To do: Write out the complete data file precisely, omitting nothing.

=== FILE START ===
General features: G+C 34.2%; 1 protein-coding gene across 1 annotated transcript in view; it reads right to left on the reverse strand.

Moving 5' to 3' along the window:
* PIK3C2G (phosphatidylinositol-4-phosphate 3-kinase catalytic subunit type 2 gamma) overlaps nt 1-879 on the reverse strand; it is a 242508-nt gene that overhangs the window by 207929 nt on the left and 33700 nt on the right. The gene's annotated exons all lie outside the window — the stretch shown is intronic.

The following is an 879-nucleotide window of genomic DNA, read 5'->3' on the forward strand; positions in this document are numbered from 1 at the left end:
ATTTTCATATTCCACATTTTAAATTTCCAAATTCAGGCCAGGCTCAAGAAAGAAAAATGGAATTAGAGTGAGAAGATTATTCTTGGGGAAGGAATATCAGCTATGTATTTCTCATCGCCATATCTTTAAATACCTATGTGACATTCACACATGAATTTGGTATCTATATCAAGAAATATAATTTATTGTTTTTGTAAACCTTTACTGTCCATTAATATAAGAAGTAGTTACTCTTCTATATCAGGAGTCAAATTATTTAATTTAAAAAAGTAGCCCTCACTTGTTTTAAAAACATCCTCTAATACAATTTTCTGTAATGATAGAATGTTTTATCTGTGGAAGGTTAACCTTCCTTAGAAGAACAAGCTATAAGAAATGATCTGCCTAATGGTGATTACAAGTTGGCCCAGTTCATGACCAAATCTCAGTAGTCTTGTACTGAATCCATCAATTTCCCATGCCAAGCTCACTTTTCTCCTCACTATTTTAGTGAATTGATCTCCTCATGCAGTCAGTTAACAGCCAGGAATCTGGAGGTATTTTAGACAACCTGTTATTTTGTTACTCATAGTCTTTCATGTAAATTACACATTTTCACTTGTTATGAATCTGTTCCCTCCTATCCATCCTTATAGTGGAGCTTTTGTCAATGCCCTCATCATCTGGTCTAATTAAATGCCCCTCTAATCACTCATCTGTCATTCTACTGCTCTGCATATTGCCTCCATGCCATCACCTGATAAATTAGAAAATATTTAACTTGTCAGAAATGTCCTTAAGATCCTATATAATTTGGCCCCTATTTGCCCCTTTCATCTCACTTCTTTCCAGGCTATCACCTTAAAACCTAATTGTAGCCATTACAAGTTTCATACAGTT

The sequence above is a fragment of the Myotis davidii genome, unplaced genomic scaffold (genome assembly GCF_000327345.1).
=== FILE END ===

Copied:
General features: G+C 34.2%; 1 protein-coding gene across 1 annotated transcript in view; it reads right to left on the reverse strand.

Moving 5' to 3' along the window:
* PIK3C2G (phosphatidylinositol-4-phosphate 3-kinase catalytic subunit type 2 gamma) overlaps nt 1-879 on the reverse strand; it is a 242508-nt gene that overhangs the window by 207929 nt on the left and 33700 nt on the right. The gene's annotated exons all lie outside the window — the stretch shown is intronic.

The following is an 879-nucleotide window of genomic DNA, read 5'->3' on the forward strand; positions in this document are numbered from 1 at the left end:
ATTTTCATATTCCACATTTTAAATTTCCAAATTCAGGCCAGGCTCAAGAAAGAAAAATGGAATTAGAGTGAGAAGATTATTCTTGGGGAAGGAATATCAGCTATGTATTTCTCATCGCCATATCTTTAAATACCTATGTGACATTCACACATGAATTTGGTATCTATATCAAGAAATATAATTTATTGTTTTTGTAAACCTTTACTGTCCATTAATATAAGAAGTAGTTACTCTTCTATATCAGGAGTCAAATTATTTAATTTAAAAAAGTAGCCCTCACTTGTTTTAAAAACATCCTCTAATACAATTTTCTGTAATGATAGAATGTTTTATCTGTGGAAGGTTAACCTTCCTTAGAAGAACAAGCTATAAGAAATGATCTGCCTAATGGTGATTACAAGTTGGCCCAGTTCATGACCAAATCTCAGTAGTCTTGTACTGAATCCATCAATTTCCCATGCCAAGCTCACTTTTCTCCTCACTATTTTAGTGAATTGATCTCCTCATGCAGTCAGTTAACAGCCAGGAATCTGGAGGTATTTTAGACAACCTGTTATTTTGTTACTCATAGTCTTTCATGTAAATTACACATTTTCACTTGTTATGAATCTGTTCCCTCCTATCCATCCTTATAGTGGAGCTTTTGTCAATGCCCTCATCATCTGGTCTAATTAAATGCCCCTCTAATCACTCATCTGTCATTCTACTGCTCTGCATATTGCCTCCATGCCATCACCTGATAAATTAGAAAATATTTAACTTGTCAGAAATGTCCTTAAGATCCTATATAATTTGGCCCCTATTTGCCCCTTTCATCTCACTTCTTTCCAGGCTATCACCTTAAAACCTAATTGTAGCCATTACAAGTTTCATACAGTT

The sequence above is a fragment of the Myotis davidii genome, unplaced genomic scaffold (genome assembly GCF_000327345.1).